Given the legal risks here, and since many Americans will not have access to a vaccine until Spring or even Summer, we believe it would be prudent for most employers to wait to see how things play out in courts and legislatures across the country before deciding to require vaccinations.

    Originally posted on ThinkHR

  • An Opinion (a good start) on Individual Coverage Health Reimbursement Arrangements | by Jordan Shields, Partner

    February 19, 2021

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    An Opinion is something that can be cited to see how the governmental body (in this case, the Equal Employment Opportunity Commission) feels about an issue – at least you get a sense of direction.  Here, the EEOC said, on January 7, that where an employer-paid a flat amount or a percentage of premium toward individual health plans purchased under the aegis of an ICHRA, it would not violate the discrimination rules set up under the ADEA:

    • Flat amount is fine because it is the same for everyone, and not contingent on the age of the employee (even though an individual plan is more expensive for older applicants), especially since enrollment through an ICHRA is voluntary on the part of the employee.
    • Percentage of premium is fine so long as the percentage is the same for everyone, even though the actual dollar amount will end up different

    Overall – the contributions are not a condition of employment, but only an offer made at that time.  Therefore, the involuntary nature of the participation renders it outside the scope of EEOC regulations pertaining to age discrimination under the ADEA.


  • Exploring EAPs

    February 16, 2021

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    Employee Assistance Programs (EAP) are company-sponsored programs that provide assistance to employees for a variety of personal issues that may be hindering or adversely affecting their work performance. Typically offered through third-party administrators, EAPs can provide their services online or via telephone and can sometimes be a part of the employee’s healthcare plan, however it is not a replacement to the healthcare plan.

    Examples of EAP Services

    There is an assortment of services that EAPs offer to employees. All these services have a central purpose: aid the employee so that their personal problems are resolved, and their work performance is unaffected. For example, Karen has been struggling during the COVID-19 pandemic with depression. To sooth her anxiety, she has begun drinking every day. It’s gradually escalated to the point where she is late to work, has frequent absences, and is missing deadlines. She knows she needs to talk with someone who can offer her alcohol abuse resources. She accesses her company sponsored EAP.

    Here are some other common services included in EAPs:

    • Alcohol and substance abuse counseling
    • Health and wellness counseling
    • Child or elder care resources
    • Legal aid
    • Marital and family counseling
    • Financial counseling

    Benefits of EAP Services

    There are a number of benefits to the employee and the employer when the EAP is utilized in the workplace. First, utilizing the EAP service is completely voluntary. Second, the services are provided free of charge to the employee. Third, the counselor that speaks with the employee is entirely confidential. This allows the employee to be completely honest without feeling a threat that the employer would retaliate on anything said in a session.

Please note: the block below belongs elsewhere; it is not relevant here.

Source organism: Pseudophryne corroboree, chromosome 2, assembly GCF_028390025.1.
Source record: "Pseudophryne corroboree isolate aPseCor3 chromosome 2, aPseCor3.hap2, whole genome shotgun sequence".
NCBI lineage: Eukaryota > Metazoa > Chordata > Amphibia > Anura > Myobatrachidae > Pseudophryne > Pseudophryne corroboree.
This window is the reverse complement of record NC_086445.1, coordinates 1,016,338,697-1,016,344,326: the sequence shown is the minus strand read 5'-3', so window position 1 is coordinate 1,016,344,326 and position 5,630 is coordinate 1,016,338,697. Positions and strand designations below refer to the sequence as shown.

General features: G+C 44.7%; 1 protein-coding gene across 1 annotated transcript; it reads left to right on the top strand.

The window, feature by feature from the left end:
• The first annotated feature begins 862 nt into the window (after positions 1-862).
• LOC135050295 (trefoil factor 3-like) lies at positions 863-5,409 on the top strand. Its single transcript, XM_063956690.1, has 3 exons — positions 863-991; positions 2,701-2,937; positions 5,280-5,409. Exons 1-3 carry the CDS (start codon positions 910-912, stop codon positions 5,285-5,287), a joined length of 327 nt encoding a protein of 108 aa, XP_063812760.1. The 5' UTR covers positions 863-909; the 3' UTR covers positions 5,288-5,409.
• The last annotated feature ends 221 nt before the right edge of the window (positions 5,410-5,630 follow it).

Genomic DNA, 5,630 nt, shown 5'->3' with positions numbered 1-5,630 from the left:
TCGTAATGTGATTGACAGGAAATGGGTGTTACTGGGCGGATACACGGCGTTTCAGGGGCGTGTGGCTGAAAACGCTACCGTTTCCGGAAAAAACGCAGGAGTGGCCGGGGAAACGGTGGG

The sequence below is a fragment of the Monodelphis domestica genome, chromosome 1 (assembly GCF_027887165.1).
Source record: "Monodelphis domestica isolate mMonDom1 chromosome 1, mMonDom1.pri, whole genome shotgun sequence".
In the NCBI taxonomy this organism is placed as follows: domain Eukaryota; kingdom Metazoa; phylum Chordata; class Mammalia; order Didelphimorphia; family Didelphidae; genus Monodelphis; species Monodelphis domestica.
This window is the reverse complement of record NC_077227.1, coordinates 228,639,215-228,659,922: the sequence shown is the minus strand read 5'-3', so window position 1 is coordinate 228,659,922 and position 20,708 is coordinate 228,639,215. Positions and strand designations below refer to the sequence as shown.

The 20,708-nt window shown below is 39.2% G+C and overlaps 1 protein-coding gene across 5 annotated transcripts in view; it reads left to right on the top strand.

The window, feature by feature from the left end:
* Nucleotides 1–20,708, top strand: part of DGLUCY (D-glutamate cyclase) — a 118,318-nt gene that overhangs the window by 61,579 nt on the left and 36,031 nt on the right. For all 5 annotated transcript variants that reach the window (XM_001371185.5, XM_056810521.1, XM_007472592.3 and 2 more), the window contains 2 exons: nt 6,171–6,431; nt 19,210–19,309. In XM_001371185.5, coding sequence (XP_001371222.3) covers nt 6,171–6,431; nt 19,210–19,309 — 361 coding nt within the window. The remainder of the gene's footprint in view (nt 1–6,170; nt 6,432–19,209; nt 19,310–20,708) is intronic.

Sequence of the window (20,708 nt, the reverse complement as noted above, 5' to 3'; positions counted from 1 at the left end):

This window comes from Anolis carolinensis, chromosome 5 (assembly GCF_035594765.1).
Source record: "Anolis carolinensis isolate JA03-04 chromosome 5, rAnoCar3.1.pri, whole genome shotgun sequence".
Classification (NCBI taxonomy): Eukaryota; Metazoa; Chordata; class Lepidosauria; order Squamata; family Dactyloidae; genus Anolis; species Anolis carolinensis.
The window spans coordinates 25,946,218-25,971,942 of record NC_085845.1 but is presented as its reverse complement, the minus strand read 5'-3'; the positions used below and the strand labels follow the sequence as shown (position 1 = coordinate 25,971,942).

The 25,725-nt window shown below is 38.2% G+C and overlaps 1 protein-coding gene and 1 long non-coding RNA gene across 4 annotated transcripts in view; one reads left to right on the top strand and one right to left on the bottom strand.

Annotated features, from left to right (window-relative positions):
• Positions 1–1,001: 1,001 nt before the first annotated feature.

Utilizing your company’s EAP not only provides services and care to you and your family, but it also benefits your company. No longer carrying the burden of your personal problems solo, an EAP counselor can give you sound advice and steps to follow to achieve success when tackling a problem.  Employers will benefit by there being no disruption in the workflow of their employee due to overwhelming personal issues. Access your EAP and attack those personal problems today!

  • Plan Sponsor Reporting in California – the rules are different than federal | by Jordan Shields, Partner

    February 12, 2021

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    For fully insured plans, the carriers are responsible for sending Form 1094-C and 1095-C.

    For self-insured plans, the plan sponsor is responsible for sending these forms to the State of California as furtherance of ACA compliance.  The forms are the same (in design) as the federal forms, and an employer may submit the federal form for state reporting purposes.

    However, while federal forms are due March 2, 2021, the state forms are due February 1.

  • Be Alert: Employers Are Seeing a Spike in Phishing Scams

    February 9, 2021

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    Phishing emails are a type of scam designed to obtain information or prompt certain behavior from their targets. To that end, they typically appear to come from a person or entity we trust.

    In most cases, careful inspection will reveal cracks in the façade, little signs that the message is not what it purports to be. But, of course, most of us don’t thoroughly analyze every email we receive from a colleague or supervisor. When we get an email from our CEO, Lizzy Beth, we don’t hover the mouse over her contact card to verify that the message came from her actual company email and not brice@sneaky.scam. We see the email, assume Lizzy Beth wants us to send her the requested information, and send it.

    A successful scam can be a costly data breach with legal consequences. Businesses are generally required to take reasonable precautions to protect personal information in their possession. In the event of a breach, many states require that notice be given to those whose information was compromised. This notice might need to include the cause and nature of the data breach as well as what protections are afforded to those affected.

    One of the best ways to protect your company from these sorts of scams is to have a policy and practice of never emailing sensitive employee information. The language below may serve as an effective reminder: